Description 1. Field of the Invention This invention relates to processors and, more particularly, to execution of floating-point arithmetic instructions. 2. Description of the Related Art In many processor implementations that include support for floating-point arithmetic, support for conversion of data from an integer format to a floating-point format is also provided. For example, an instruction set architecture may define specific instructions to perform such conversion, in order to allow programmers to perform floating-point operations on data originally formatted as integer data. In some embodiments, floating-point data is represented in a normalized format in which the floating-point mantissa and exponent are adjusted so that the most significant bit of the floating-point mantissa is equal to one. If the result of a floating-point operation, such as addition or subtraction, is not normalized, a normalization shift may be performed to normalize the result. Additionally, in some embodiments certain floating-point results may not be capable of an exact representation using a finite number of digits. In some such embodiments, such inexact results may be rounded according to a particular rounding mode. When floating-point operands are normalized, it may be the case that a given floating-point addition or subtraction operation requires either a large normalization shift of the result or result rounding, but not both. In some embodiments, a floating-point addition pipeline may be optimized for the exclusivity of these cases, for example by allowing normalization and rounding to occur in parallel rather than serially. However, integer data that is to be converted to floating-point format is not necessarily normalized, and may not exactly convert to floating-point representation (thus requiring rounding). Integer-to-floating-point conversion may therefore violate the exclusivity assumption just mentioned. In some embodiments, if integer-to-floating-point conversion is implemented within a floating-point addition pipeline that is optimized based on the exclusivity of normalization and rounding, integer-to-floating-point conversion instructions may require an extra execution cycle relative to other floating-point instructions in order to perform rounding. This may degrade performance of the conversion instructions and may create a pipeline hazard in pipelined floating-point embodiments, which may degrade the performance of other floating-point instructions. In an alternative embodiment, additional dedicated logic may be implemented specifically to handle normalization of integer operands, but such additional logic may incur additional design area and power consumption. Various embodiments of an apparatus and method for integer to floating-point format conversion are disclosed. In one embodiment, a processor may include an adder configured to perform addition of respective mantissas of two floating-point operands to produce a sum, where a smaller-exponent one of the floating-point operands has a respective exponent less than or equal to a respective exponent of a larger-exponent one of the floating-point operands. The processor may further include an alignment shifter coupled to the adder and configured, in a first mode of operation, to align the floating-point operands prior to the addition by shifting the respective mantissa of the smaller-exponent operand towards a least-significant bit position. The alignment shifter may be further configured, in a second mode of operation, to normalize an integer operand by shifting the integer operand towards a most-significant bit position. The second mode of operation may be active during execution of an instruction to convert the integer operand to floating-point format. In one embodiment, a method may include determining whether an instruction to convert an integer operand to floating-point format is executing, and if the instruction is not executing, configuring an alignment shifter to align two floating-point operands having respective mantissas by shifting the respective mantissa of a smaller-exponent one of the floating point operands towards a least-significant bit position. The method may further include, if the instruction is executing, configuring the alignment shifter to normalize an integer operand by shifting the integer operand towards a most-significant bit position. The smaller-exponent operand may have a respective exponent less than or equal to a respective exponent of a larger-exponent one of the floating-point operands. While the invention is susceptible to various modifications and alternative forms, specific embodiments thereof are shown by way of example in the drawings and will herein be described in detail. It should be understood, however, that the drawings and detailed description thereto are not intended to limit the invention to the particular form disclosed, but on the contrary, the intention is to cover all modifications, equivalents and alternatives falling within the spirit and scope of the present invention as defined by the appended claims. A block diagram illustrating one embodiment of a multithreaded processor Cores Crossbar L2 cache In some embodiments, L2 cache Memory interface In the illustrated embodiment, processor Peripheral interface Network interface Overview of Fine-Grained Multithreading Processor Core As mentioned above, in one embodiment each of cores One embodiment of core Instruction fetch unit In one embodiment, fetch unit Pick unit Decode unit In some embodiments, instructions from a given thread may be speculatively issued from decode unit Execution units Floating point/graphics unit In the illustrated embodiment, FGU Load store unit In one embodiment, LSU Stream processing unit SPU As previously described, instruction and data memory accesses may involve translating virtual addresses to physical addresses. In one embodiment, such translation may occur on a page level of granularity, where a certain number of address bits comprise an offset into a given page of addresses, and the remaining address bits comprise a page number. For example, in an embodiment employing 4 MB pages, a 64-bit virtual address and a 40-bit physical address, 22 address bits (corresponding to 4 MB of address space, and typically the least significant address bits) may constitute the page offset. The remaining 42 bits of the virtual address may correspond to the virtual page number of that address, and the remaining 18 bits of the physical address may correspond to the physical page number of that address. In such an embodiment, virtual to physical address translation may occur by mapping a virtual page number to a particular physical page number, leaving the page offset unmodified. Such translation mappings may be stored in an ITLB or a DTLB for rapid translation of virtual addresses during lookup of instruction cache A number of functional units in the illustrated embodiment of core During the course of operation of some embodiments of core In one embodiment, TLU Exemplary Core Pipeline Diagram In the illustrated embodiment, core The first four stages of the illustrated integer pipeline may generally correspond to the functioning of IFU During the Execute stage, one or both of execution units In the illustrated embodiment, integer instructions are depicted as executing back-to-back in the pipeline without stalls. In execution cycles 0 through 7, instructions from threads 0, 3, 6, 2, 7, 5, 1 and 4 enter the Fetch stage, respectively, though in other embodiments, instructions may issue from various threads in a different order according to the operation of pick unit By execution cycle 7, it is noted that each stage of the pipeline holds an instruction from a different thread in a different stage of execution, in contrast to conventional processor implementations that typically require a pipeline flush when switching between threads or processes. In some embodiments, flushes and stalls due to resource conflicts or other scheduling hazards may cause some pipeline stages to have no instruction during a given cycle. However, in the fine-grained multithreaded processor implementation employed by the illustrated embodiment of core Floating-Point Addition Path As noted above, in various embodiments FGU Both swap mux In many embodiments of floating-point addition logic, the two floating-point mantissas are aligned with one another prior to their being added. That is, one or both mantissas are shifted, adjusting corresponding operand exponents accordingly, until both exponents are equal. In the illustrated embodiment, the operand having the smaller exponent (i.e., the numerically lesser exponent) may be aligned to the operand having the larger exponent by shifting the mantissa of the smaller-exponent operand towards the least significant bit (LSB) position (which is typically the rightmost bit position of a number, but may occupy another position in various embodiments). Since shifting a binary number by one bit position towards the LSB is equivalent to division by two, incrementing the exponent of the smaller-exponent operand by one for each bit position the mantissa is shifted (i.e., effectively multiplying the mantissa by two) preserves the value of the smaller-exponent operand. In case both exponents are already equal prior to alignment, no alignment may be necessary, and either operand may be considered the smaller-exponent operand. In the illustrated embodiment, the alignment shift count (i.e., the number of bit positions by which to shift the mantissa of the smaller-exponent operand) may be determined by exponent difference logic For any given addition operation, either operand A or operand B may be the smaller-exponent operand. Rather than provide an aligner for each operand, in the illustrated embodiment, swap mux Once selected by swap mux Following alignment of the smaller-exponent mantissa, both mantissas may be added by adder In many floating-point representation formats, such as IEEE 754, floating-point operands are normalized if it is possible to do so within the precision defined for the operand. In one embodiment a floating-point number is normalized if the most significant bit (MSB) of its mantissa is equal to one. (In some embodiments, such as IEEE 754, the most significant bit of the mantissa is not expressly represented, but is rather implied to have a value of one.) Depending on the arithmetic operation being performed, the sum produced by adder In one embodiment, sum LZD logic Because the number of mantissa bits available in any given floating-point representation format is finite, not all possible sums may be represented exactly. For example, the exact binary representation of certain rational floating-point fractions may require an infinite number of mantissa bits for exact representation, and may be only inexactly represented with a finite mantissa. In the illustrated embodiment, rounding logic Finally, in the illustrated embodiment result mux In the embodiment illustrated in In another embodiment, if the need for rounding and a large normalization shift can be assumed to be mutually exclusive or orthogonal as just mentioned, the location at which a rounding increment should occur if rounding is required may be determinable during the addition process. In such an embodiment, an appropriate rounding constant (which typically includes a one in the bit position to be incremented due to rounding, and zeroes elsewhere) may be added along with the A and B operand mantissas, so that rounding is incorporated into the addition process. One such embodiment, which may also be referred to as an early round organization, is illustrated in In some embodiments performing early rounding, adder Integer to Floating-Point Conversion In some software applications, it may be necessary or convenient to perform floating-point calculations on data that is originally formatted in an integer representation. Many ISAs provide instructions for the conversion of an integer operand to floating-point format (e.g., single or double precision) and vice versa. However, unlike many floating-point representation formats, integer operands are not generally stored in a normalized format. Thus, a given integer operand may require a large normalization shift during conversion to a floating point mantissa value. Depending on the floating-point precision chosen to represent the integer operand, some integer operands may not be capable of exact representation in floating-point format. For example, IEEE 754 single precision format provides a maximum effective mantissa width of 24 bits (23 explicit bits with an implicit MSB of one). Thus, some integer values wider than 24 bits may be rounded upon conversion to single precision format. It is noted that under some circumstances, conversion of an integer operand to floating-point format may require both a large normalization shift and a rounding operation, contrary to the assumption of orthogonality of these tasks that may be made for floating-point operands as described above. Accommodating integer-to-floating-point (IntToFP) conversion in some embodiments optimized around that assumption, such as the parallel embodiment of As described above, alignment shifter In the embodiments of FGU Specifically, in one embodiment alignment shifter In some embodiments, the integer operand to be converted may be represented in a signed two's complement format, whereas the floating-point format may use a sign-magnitude representation (e.g., a sign bit and an unsigned mantissa). In one such embodiment, if the integer operand is negative, IntToFP LZD logic It is noted that, in an embodiment configured to perform a one's complement of a negative two's complement integer operand prior to counting leading zeros, the resulting leading zero count in certain instances may be one greater than the count needed to normalize the integer operand. However, in some embodiments this situation may be detected and handled similarly to an overflow condition resulting from an ordinary addition operation. For example, in various embodiments, an overflow or carry out from adder Once the integer operand has been normalized by alignment shifter If necessary, the integer operand may be rounded according to serial round, parallel round, or early round configurations illustrated in One embodiment of a method of normalizing an integer operand is illustrated in If such a conversion instruction is not executing (for example, if a regular floating-point addition instruction is executing), alignment shifter If such a conversion instruction is executing, alignment shifter Exemplary System Embodiment As described above, in some embodiments processor In various embodiments, system memory Peripheral storage device As described previously, in one embodiment boot device Network In the foregoing discussion, references made to values such as zero or one refer to arithmetic values. It is contemplated that in various embodiments, a given arithmetic value may be implemented using either positive logic, in which logic values ‘1’ and ‘0’ correspond respectively to arithmetic values one and zero, or negative logic, in which this correspondence is inverted. It is further contemplated that any other suitable signaling scheme for conveying arithmetic values may be employed. Although the embodiments above have been described in considerable detail, numerous variations and modifications will become apparent to those skilled in the art once the above disclosure is fully appreciated. It is intended that the following claims be interpreted to embrace all such variations and modifications. Patent Citations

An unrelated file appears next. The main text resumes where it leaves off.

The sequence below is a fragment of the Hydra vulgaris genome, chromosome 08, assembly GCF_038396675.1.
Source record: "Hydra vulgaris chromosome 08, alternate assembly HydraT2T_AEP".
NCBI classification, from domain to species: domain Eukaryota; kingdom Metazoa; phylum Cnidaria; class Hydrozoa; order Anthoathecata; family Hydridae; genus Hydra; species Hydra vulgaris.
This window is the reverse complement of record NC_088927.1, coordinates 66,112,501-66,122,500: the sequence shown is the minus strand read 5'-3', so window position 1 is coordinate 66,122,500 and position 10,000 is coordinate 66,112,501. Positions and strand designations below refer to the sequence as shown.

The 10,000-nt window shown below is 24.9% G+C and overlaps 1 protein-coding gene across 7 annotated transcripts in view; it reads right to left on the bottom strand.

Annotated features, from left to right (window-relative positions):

Non-Patent Citations Referenced by
Classifications
Legal Events
Rotate |